• Trading desks at banks pushing specific deals and offerings because they are hard to sell or have high inventory.

In 2018, the SEC imposed a $125 million penalty on Credit Suisse for mishandling conflicts related to its retail execution offerings known as pre-released ADRs [3]. This demonstrates the SEC’s willingness to pursue substantial penalties for failures to address conflicts.

Cryptocurrency and Digital Asset Enforcement

With the growing popularity of cryptocurrencies and digital assets, the SEC is ramping up enforcement to address violations in this emerging area. The SEC often treats cryptocurrencies as securities, bringing them under SEC jurisdiction.

Some common cryptocurrency enforcement issues include:

  • Unregistered securities offerings related to cryptocurrencies and digital tokens.
  • Unlicensed brokers and exchanges dealing in cryptocurrencies.
  • Pump-and-dump schemes artificially inflating cryptocurrency prices.
  • Misleading claims and omissions about expected cryptocurrency investment returns.
  • Ponzi schemes falsely promising high cryptocurrency returns.
  • Theft and misuse of cryptocurrency assets.

In 2021, the SEC announced multiple six-figure penalties against cryptocurrency exchanges and platforms accused of offering unregistered securities or operating illegally [4]. Expect aggressive SEC cryptocurrency enforcement to continue.

Individual Accountability

Along with corporate charges, the SEC often pursues enforcement actions against individuals. Executives, managers, brokers, advisers, and other professionals may face penalties for misconduct.

Common SEC charges against individuals include:

    • Making material misstatements or omissions in securities filings and financial reports.
    • Accounting fraud and improper revenue recognition practices.
    • Manipulating market prices through practices like spoofing or layering.
    • Insider trading based on material nonpublic information.
    • Bribing foreign officials to obtain business (FCPA violations).
    • Obstructing SEC investigations.

In 2020, the SEC charged several former Wells Fargo executives individually for their roles in the cross-selling scandals. This demonstrates the SEC’s commitment to holding individuals accountable for misconduct alongside the corporations themselves[1].

The SEC accused former CEO John Stumpf and former head of community banking Carrie Tolstedt of misleading investors about Wells Fargo’s problematic sales practices. Stumpf agreed to pay a $2.5 million penalty to settle the charges against him[2].

The SEC filed a litigated fraud case against Tolstedt. The complaint alleged Tolstedt publicly endorsed Wells Fargo’s cross-sell metric as a measure of success despite knowing it was inflated by unwanted accounts opened without customer consent[3].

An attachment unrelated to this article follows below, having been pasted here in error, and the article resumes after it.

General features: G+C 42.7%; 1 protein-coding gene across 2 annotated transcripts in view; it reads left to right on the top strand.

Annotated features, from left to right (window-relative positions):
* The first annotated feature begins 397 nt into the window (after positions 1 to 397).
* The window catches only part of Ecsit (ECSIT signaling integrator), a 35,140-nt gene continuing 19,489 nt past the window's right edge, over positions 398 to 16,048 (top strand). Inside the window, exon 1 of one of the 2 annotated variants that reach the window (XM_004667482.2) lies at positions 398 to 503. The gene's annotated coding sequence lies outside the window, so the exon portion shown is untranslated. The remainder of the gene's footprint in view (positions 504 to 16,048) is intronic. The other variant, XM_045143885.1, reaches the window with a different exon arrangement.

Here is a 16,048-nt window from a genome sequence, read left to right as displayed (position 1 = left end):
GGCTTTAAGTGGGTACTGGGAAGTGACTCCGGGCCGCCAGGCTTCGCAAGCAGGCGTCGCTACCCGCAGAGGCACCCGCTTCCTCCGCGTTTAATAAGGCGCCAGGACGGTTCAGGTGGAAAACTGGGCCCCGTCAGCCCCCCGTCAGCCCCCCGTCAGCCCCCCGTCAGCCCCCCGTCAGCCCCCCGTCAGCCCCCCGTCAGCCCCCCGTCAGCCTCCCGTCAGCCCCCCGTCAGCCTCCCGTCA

In 2022, Tolstedt agreed to settle the SEC charges, paying a $500,000 penalty without admitting or denying the allegations[4]. She also pled guilty to a criminal charge of obstruction related to the fake accounts scandal[5].

The cross-selling scandal involved Wells Fargo employees opening millions of unauthorized accounts in order to meet aggressive sales goals[6]. This enabled the bank to promote inflated cross-selling numbers to investors.

Wells Fargo ultimately paid billions in fines and settlements with regulators and prosecutors over the fake accounts. The scandal also led to the resignation of CEO Stumpf.

Other individuals charged by the SEC for their involvement included[2]:

      • Former CEO John Stumpf – Misleading investors about the cross-sell metric and sales practices
      • Former head of community banking Carrie Tolstedt – Fraud relating to inflating cross-sell numbers
      • Former chief financial officer Howard Atkins – Misleading statements in filings about cross-selling metrics
      • Former head of investor relations James Strother – Misleading statements at investor conferences

Through these cases, the SEC makes clear that executives and other individuals can face legal consequences for their role in corporate misconduct.

Compliance and Risk Management Deficiencies

When the SEC takes enforcement action against financial institutions, it often cites failures in compliance, controls, and risk management…

Lawyers You Can Trust

Todd Spodek

Founding Partner

view profile



view profile


Associate Attorney

view profile



view profile



view profile



view profile



view profile

Criminal Defense Lawyers Trusted By the Media

schedule a consultation
Schedule Your Consultation Now